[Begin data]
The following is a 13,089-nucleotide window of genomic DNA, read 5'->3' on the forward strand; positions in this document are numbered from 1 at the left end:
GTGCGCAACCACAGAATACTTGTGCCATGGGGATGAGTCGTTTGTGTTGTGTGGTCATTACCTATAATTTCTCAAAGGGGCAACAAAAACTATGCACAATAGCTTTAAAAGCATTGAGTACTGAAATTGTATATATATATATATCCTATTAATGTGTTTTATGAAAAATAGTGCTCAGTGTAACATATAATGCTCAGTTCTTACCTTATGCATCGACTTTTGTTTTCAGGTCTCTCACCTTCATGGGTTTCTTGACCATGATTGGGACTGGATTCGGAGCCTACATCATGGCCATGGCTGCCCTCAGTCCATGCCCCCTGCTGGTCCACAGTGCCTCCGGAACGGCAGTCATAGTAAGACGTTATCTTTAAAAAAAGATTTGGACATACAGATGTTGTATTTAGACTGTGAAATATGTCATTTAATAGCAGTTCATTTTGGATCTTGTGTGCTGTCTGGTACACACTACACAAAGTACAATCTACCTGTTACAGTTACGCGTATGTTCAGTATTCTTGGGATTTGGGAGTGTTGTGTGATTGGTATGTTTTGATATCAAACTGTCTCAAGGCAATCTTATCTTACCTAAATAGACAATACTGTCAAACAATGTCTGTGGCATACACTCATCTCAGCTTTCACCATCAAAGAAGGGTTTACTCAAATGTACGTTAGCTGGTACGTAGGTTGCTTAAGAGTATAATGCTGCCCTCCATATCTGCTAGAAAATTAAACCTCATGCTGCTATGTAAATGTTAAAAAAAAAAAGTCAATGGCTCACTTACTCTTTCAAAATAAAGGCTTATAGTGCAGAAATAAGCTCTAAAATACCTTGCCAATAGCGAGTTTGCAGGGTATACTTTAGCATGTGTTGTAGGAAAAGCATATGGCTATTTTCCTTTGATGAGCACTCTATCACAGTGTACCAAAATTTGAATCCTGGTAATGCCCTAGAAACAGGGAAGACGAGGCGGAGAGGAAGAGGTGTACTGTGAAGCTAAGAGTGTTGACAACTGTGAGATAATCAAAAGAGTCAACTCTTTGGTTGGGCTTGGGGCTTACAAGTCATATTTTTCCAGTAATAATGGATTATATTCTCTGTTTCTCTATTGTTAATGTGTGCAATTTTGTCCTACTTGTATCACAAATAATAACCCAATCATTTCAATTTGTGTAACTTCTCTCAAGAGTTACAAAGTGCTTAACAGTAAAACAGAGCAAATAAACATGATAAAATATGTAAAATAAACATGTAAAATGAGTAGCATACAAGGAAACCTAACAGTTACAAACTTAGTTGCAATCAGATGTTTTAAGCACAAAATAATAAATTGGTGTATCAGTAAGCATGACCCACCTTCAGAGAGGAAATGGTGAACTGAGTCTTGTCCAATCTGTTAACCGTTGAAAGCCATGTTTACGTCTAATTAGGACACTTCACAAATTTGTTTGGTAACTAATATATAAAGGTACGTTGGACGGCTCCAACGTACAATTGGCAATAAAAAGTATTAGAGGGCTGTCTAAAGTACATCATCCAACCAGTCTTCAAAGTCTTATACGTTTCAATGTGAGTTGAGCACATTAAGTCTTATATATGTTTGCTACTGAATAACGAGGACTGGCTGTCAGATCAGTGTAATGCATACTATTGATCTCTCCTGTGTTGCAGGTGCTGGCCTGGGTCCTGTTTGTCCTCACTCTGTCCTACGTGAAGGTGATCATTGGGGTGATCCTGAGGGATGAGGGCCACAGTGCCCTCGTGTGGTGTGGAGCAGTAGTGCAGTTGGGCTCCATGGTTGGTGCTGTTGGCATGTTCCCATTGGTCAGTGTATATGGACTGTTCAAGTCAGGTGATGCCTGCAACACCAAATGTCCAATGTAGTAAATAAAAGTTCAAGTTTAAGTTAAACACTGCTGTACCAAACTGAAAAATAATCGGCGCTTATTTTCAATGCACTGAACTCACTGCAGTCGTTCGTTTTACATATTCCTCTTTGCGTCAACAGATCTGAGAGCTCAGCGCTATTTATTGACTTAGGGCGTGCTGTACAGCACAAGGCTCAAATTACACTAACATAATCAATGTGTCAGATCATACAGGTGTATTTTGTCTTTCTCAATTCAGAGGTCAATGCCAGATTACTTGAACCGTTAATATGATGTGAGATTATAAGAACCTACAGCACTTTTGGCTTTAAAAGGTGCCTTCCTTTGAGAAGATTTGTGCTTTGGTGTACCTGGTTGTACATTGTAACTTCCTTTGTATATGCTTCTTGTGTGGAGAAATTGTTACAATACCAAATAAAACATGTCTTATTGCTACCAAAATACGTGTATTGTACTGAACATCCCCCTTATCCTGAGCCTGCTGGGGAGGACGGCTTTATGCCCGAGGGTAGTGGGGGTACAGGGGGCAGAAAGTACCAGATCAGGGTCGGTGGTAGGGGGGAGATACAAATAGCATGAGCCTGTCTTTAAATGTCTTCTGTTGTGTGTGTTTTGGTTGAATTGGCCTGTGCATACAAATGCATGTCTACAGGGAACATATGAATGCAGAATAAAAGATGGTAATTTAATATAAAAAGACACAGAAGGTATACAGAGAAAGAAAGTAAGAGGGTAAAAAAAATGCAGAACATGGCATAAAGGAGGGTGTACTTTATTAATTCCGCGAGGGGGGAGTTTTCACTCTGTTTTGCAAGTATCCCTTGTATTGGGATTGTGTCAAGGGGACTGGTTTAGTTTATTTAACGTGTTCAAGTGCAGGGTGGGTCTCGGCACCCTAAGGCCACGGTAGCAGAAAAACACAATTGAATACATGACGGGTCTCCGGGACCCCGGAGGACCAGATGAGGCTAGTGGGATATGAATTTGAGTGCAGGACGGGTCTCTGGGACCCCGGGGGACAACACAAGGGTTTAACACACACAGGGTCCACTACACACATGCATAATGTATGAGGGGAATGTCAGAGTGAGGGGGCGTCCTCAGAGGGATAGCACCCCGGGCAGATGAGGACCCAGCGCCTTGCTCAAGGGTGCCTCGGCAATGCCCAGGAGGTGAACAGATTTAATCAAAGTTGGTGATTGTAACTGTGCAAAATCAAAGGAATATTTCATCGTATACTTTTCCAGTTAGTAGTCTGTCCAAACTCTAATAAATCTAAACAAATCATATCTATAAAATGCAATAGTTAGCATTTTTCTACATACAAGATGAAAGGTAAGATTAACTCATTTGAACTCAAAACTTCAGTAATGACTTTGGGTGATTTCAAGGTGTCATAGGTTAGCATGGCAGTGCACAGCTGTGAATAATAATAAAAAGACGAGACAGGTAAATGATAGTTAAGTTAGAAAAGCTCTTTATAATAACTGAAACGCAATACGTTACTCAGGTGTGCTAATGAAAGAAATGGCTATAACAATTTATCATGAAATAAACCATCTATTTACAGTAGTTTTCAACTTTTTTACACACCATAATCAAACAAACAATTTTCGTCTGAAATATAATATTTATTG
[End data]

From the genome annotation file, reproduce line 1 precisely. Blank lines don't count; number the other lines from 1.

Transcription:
The following is a 13,089-nucleotide window of genomic DNA, read 5'->3' on the forward strand; positions in this document are numbered from 1 at the left end: